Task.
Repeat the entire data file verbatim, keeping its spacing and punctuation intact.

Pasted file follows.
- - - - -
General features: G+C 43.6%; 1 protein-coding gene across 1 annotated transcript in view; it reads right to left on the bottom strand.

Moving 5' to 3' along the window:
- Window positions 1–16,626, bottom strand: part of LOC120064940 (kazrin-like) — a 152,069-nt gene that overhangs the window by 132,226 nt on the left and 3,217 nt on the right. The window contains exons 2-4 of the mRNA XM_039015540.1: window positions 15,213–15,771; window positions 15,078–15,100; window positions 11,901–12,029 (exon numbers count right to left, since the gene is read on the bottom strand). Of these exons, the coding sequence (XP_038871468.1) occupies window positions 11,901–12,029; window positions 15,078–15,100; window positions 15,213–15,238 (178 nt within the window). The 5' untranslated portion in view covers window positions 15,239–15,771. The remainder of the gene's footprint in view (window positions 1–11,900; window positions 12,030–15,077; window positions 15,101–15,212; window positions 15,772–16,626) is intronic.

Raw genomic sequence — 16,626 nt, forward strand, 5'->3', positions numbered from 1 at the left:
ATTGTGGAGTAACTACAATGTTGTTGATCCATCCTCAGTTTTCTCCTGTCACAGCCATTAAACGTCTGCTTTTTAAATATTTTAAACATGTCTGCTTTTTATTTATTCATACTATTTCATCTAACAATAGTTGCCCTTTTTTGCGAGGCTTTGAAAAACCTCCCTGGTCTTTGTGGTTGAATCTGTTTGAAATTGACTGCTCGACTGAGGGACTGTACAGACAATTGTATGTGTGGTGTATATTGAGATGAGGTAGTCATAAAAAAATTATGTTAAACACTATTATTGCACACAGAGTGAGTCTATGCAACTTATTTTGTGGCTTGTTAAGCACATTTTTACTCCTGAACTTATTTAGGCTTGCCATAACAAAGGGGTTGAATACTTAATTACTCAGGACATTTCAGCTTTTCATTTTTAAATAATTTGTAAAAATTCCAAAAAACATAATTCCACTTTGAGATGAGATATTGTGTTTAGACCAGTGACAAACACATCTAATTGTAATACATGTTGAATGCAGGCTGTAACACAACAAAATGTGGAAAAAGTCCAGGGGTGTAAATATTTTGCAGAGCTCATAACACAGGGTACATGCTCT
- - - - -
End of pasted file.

General features: G+C 43.6%; 1 protein-coding gene across 1 annotated transcript in view; it reads right to left on the bottom strand.

Moving 5' to 3' along the window:
- Window positions 1–16,626, bottom strand: part of LOC120064940 (kazrin-like) — a 152,069-nt gene that overhangs the window by 132,226 nt on the left and 3,217 nt on the right. The window contains exons 2-4 of the mRNA XM_039015540.1: window positions 15,213–15,771; window positions 15,078–15,100; window positions 11,901–12,029 (exon numbers count right to left, since the gene is read on the bottom strand). Of these exons, the coding sequence (XP_038871468.1) occupies window positions 11,901–12,029; window positions 15,078–15,100; window positions 15,213–15,238 (178 nt within the window). The 5' untranslated portion in view covers window positions 15,239–15,771. The remainder of the gene's footprint in view (window positions 1–11,900; window positions 12,030–15,077; window positions 15,101–15,212; window positions 15,772–16,626) is intronic.

Raw genomic sequence — 16,626 nt, forward strand, 5'->3', positions numbered from 1 at the left:
ATTGTGGAGTAACTACAATGTTGTTGATCCATCCTCAGTTTTCTCCTGTCACAGCCATTAAACGTCTGCTTTTTAAATATTTTAAACATGTCTGCTTTTTATTTATTCATACTATTTCATCTAACAATAGTTGCCCTTTTTTGCGAGGCTTTGAAAAACCTCCCTGGTCTTTGTGGTTGAATCTGTTTGAAATTGACTGCTCGACTGAGGGACTGTACAGACAATTGTATGTGTGGTGTATATTGAGATGAGGTAGTCATAAAAAAATTATGTTAAACACTATTATTGCACACAGAGTGAGTCTATGCAACTTATTTTGTGGCTTGTTAAGCACATTTTTACTCCTGAACTTATTTAGGCTTGCCATAACAAAGGGGTTGAATACTTAATTACTCAGGACATTTCAGCTTTTCATTTTTAAATAATTTGTAAAAATTCCAAAAAACATAATTCCACTTTGAGATGAGATATTGTGTTTAGACCAGTGACAAACACATCTAATTGTAATACATGTTGAATGCAGGCTGTAACACAACAAAATGTGGAAAAAGTCCAGGGGTGTAAATATTTTGCAGAGCTCATAACACAGGGTACATGCTCT